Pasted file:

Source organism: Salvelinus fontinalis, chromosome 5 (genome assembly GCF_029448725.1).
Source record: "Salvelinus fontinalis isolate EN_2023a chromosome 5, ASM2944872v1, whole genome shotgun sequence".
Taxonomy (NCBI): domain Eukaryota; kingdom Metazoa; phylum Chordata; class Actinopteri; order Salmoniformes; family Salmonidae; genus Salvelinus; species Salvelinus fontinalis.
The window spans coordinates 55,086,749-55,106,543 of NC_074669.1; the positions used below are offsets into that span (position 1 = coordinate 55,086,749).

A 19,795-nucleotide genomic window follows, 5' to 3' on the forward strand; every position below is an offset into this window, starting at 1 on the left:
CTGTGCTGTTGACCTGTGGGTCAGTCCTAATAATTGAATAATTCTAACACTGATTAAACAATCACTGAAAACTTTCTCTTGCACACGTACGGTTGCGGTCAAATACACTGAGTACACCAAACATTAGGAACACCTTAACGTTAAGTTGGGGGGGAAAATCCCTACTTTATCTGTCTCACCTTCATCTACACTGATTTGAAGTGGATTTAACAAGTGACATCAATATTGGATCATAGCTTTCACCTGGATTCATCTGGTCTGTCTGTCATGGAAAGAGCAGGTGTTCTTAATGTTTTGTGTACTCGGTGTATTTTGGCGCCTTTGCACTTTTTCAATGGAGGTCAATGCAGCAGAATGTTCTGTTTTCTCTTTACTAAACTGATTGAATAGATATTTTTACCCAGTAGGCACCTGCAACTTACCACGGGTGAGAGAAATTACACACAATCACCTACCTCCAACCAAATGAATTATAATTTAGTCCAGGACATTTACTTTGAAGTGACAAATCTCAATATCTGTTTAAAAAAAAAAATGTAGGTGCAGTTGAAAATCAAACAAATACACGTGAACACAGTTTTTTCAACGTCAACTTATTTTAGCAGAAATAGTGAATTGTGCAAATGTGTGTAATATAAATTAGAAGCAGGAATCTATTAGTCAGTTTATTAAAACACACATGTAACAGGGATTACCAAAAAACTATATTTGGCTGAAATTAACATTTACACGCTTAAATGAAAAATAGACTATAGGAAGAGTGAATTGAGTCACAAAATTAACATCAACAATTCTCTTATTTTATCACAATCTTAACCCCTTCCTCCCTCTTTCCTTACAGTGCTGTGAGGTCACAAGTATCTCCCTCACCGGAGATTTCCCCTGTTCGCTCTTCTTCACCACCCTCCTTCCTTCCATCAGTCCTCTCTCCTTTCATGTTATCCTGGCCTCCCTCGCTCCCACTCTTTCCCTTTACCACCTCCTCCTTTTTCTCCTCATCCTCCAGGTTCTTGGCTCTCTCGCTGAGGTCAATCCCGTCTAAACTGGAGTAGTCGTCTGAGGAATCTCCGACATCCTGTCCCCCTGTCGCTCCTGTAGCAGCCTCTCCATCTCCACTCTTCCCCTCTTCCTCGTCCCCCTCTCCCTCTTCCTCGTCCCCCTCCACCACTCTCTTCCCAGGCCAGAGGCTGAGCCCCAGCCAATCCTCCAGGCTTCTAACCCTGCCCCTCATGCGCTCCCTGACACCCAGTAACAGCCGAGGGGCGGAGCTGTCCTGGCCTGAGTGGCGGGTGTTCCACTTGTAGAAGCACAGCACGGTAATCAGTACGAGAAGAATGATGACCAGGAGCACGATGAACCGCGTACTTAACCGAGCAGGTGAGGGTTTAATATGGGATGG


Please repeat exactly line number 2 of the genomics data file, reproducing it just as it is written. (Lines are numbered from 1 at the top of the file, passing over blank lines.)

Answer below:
Source record: "Salvelinus fontinalis isolate EN_2023a chromosome 5, ASM2944872v1, whole genome shotgun sequence".